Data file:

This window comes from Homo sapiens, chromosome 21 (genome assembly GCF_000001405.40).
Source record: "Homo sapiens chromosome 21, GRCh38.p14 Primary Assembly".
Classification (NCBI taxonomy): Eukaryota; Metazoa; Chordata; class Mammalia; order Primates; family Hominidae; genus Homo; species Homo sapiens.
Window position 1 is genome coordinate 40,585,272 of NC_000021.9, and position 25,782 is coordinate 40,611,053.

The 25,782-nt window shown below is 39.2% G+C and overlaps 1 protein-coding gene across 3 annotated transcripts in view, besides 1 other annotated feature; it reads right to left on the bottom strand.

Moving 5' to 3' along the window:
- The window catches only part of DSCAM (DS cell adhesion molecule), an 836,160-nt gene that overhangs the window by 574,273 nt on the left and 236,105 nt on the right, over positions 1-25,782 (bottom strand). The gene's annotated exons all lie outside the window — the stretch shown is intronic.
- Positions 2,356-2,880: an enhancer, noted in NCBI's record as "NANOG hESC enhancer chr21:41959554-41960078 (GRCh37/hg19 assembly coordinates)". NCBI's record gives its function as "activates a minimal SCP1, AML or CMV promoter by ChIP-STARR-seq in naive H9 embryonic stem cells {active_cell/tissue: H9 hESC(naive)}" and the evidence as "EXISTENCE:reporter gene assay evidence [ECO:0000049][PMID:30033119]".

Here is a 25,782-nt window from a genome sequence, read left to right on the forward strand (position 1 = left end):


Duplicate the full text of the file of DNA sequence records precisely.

This window comes from Homo sapiens, chromosome 21 (genome assembly GCF_000001405.40).
Source record: "Homo sapiens chromosome 21, GRCh38.p14 Primary Assembly".
Classification (NCBI taxonomy): Eukaryota; Metazoa; Chordata; class Mammalia; order Primates; family Hominidae; genus Homo; species Homo sapiens.
Window position 1 is genome coordinate 40,585,272 of NC_000021.9, and position 25,782 is coordinate 40,611,053.

The 25,782-nt window shown below is 39.2% G+C and overlaps 1 protein-coding gene across 3 annotated transcripts in view, besides 1 other annotated feature; it reads right to left on the bottom strand.

Moving 5' to 3' along the window:
- The window catches only part of DSCAM (DS cell adhesion molecule), an 836,160-nt gene that overhangs the window by 574,273 nt on the left and 236,105 nt on the right, over positions 1-25,782 (bottom strand). The gene's annotated exons all lie outside the window — the stretch shown is intronic.
- Positions 2,356-2,880: an enhancer, noted in NCBI's record as "NANOG hESC enhancer chr21:41959554-41960078 (GRCh37/hg19 assembly coordinates)". NCBI's record gives its function as "activates a minimal SCP1, AML or CMV promoter by ChIP-STARR-seq in naive H9 embryonic stem cells {active_cell/tissue: H9 hESC(naive)}" and the evidence as "EXISTENCE:reporter gene assay evidence [ECO:0000049][PMID:30033119]".

Here is a 25,782-nt window from a genome sequence, read left to right on the forward strand (position 1 = left end):